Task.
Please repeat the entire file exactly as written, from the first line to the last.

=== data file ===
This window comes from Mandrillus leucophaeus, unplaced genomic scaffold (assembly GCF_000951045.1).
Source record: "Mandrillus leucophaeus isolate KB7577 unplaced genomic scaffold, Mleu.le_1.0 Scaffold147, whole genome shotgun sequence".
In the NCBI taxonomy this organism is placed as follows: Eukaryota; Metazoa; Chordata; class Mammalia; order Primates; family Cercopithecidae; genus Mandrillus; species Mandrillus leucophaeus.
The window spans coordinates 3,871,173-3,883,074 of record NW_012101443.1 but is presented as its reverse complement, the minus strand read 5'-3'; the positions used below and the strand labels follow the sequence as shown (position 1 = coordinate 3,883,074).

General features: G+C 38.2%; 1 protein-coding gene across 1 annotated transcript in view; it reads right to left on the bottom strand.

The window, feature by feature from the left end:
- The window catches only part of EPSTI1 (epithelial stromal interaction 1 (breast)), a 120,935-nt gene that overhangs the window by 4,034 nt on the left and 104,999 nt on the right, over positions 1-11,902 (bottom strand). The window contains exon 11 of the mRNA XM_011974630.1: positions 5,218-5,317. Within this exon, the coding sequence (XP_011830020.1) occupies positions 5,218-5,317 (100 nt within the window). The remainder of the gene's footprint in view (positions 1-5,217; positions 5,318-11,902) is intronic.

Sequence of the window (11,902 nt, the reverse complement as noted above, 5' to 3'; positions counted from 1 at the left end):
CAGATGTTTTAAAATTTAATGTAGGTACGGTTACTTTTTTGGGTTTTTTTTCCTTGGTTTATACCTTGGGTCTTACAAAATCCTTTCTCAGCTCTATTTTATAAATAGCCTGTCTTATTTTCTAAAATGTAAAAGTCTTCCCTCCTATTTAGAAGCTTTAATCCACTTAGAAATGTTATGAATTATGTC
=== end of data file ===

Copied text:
This window comes from Mandrillus leucophaeus, unplaced genomic scaffold (assembly GCF_000951045.1).
Source record: "Mandrillus leucophaeus isolate KB7577 unplaced genomic scaffold, Mleu.le_1.0 Scaffold147, whole genome shotgun sequence".
In the NCBI taxonomy this organism is placed as follows: Eukaryota; Metazoa; Chordata; class Mammalia; order Primates; family Cercopithecidae; genus Mandrillus; species Mandrillus leucophaeus.
The window spans coordinates 3,871,173-3,883,074 of record NW_012101443.1 but is presented as its reverse complement, the minus strand read 5'-3'; the positions used below and the strand labels follow the sequence as shown (position 1 = coordinate 3,883,074).

General features: G+C 38.2%; 1 protein-coding gene across 1 annotated transcript in view; it reads right to left on the bottom strand.

The window, feature by feature from the left end:
- The window catches only part of EPSTI1 (epithelial stromal interaction 1 (breast)), a 120,935-nt gene that overhangs the window by 4,034 nt on the left and 104,999 nt on the right, over positions 1-11,902 (bottom strand). The window contains exon 11 of the mRNA XM_011974630.1: positions 5,218-5,317. Within this exon, the coding sequence (XP_011830020.1) occupies positions 5,218-5,317 (100 nt within the window). The remainder of the gene's footprint in view (positions 1-5,217; positions 5,318-11,902) is intronic.

Sequence of the window (11,902 nt, the reverse complement as noted above, 5' to 3'; positions counted from 1 at the left end):
CAGATGTTTTAAAATTTAATGTAGGTACGGTTACTTTTTTGGGTTTTTTTTCCTTGGTTTATACCTTGGGTCTTACAAAATCCTTTCTCAGCTCTATTTTATAAATAGCCTGTCTTATTTTCTAAAATGTAAAAGTCTTCCCTCCTATTTAGAAGCTTTAATCCACTTAGAAATGTTATGAATTATGTC